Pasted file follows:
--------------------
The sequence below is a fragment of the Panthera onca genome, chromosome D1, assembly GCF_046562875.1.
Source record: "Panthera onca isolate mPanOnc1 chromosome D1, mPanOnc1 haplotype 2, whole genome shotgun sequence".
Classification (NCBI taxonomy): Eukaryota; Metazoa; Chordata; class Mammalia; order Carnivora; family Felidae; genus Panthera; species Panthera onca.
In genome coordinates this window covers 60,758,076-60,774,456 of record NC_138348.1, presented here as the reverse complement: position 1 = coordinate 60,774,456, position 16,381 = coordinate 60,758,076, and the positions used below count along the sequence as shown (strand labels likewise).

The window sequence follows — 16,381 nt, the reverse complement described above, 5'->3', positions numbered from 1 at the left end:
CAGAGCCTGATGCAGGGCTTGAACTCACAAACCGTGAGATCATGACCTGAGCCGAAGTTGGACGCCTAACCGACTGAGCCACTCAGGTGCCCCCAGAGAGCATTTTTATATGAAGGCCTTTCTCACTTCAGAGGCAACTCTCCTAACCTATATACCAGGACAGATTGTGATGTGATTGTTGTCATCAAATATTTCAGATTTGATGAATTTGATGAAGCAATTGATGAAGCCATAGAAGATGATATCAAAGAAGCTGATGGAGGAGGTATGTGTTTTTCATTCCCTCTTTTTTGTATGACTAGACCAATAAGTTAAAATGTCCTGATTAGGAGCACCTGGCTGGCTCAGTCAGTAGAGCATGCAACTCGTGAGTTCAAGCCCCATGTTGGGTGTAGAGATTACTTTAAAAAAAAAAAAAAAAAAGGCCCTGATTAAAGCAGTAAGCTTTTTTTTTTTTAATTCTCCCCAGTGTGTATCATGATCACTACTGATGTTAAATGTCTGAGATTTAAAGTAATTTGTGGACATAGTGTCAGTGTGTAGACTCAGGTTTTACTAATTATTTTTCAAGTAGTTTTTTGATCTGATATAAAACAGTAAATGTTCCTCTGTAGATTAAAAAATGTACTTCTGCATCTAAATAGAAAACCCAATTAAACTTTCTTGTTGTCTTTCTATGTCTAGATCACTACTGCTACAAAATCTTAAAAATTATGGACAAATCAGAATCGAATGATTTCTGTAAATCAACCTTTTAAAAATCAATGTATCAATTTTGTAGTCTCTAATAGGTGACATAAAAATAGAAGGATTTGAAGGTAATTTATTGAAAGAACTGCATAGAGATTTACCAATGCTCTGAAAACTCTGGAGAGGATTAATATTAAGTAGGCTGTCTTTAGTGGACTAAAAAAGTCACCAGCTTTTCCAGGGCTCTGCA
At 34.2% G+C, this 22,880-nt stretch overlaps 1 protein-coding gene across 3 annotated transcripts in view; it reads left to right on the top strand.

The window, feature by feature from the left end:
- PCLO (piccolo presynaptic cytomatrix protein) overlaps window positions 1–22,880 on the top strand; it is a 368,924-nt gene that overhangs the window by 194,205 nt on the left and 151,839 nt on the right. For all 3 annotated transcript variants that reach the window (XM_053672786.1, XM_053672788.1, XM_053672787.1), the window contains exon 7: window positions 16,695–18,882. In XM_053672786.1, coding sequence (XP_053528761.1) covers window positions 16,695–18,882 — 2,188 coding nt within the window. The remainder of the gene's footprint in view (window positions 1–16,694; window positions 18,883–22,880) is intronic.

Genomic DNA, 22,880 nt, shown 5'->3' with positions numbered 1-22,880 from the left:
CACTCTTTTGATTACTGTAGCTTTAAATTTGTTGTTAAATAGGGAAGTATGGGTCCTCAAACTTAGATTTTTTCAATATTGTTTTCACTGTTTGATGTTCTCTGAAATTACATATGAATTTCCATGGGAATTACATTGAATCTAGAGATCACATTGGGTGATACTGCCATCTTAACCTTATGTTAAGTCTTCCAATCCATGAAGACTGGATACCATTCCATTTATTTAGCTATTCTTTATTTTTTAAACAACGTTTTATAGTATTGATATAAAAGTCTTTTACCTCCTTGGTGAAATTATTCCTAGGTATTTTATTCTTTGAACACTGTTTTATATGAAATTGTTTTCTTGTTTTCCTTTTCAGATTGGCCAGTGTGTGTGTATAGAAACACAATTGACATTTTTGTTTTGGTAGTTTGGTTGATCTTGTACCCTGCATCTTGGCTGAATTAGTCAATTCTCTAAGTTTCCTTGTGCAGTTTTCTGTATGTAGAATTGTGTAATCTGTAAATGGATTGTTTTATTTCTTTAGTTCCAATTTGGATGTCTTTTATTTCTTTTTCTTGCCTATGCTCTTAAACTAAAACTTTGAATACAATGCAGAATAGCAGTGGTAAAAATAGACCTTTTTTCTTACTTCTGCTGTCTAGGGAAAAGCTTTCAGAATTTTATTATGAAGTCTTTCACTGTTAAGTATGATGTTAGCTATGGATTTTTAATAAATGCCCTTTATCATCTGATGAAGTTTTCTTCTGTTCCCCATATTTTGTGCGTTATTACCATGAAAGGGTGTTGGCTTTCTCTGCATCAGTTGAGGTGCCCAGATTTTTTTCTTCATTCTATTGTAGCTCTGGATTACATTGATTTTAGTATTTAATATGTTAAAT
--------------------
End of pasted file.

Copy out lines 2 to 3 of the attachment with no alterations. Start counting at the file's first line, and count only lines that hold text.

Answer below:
Source record: "Panthera onca isolate mPanOnc1 chromosome D1, mPanOnc1 haplotype 2, whole genome shotgun sequence".
Classification (NCBI taxonomy): Eukaryota; Metazoa; Chordata; class Mammalia; order Carnivora; family Felidae; genus Panthera; species Panthera onca.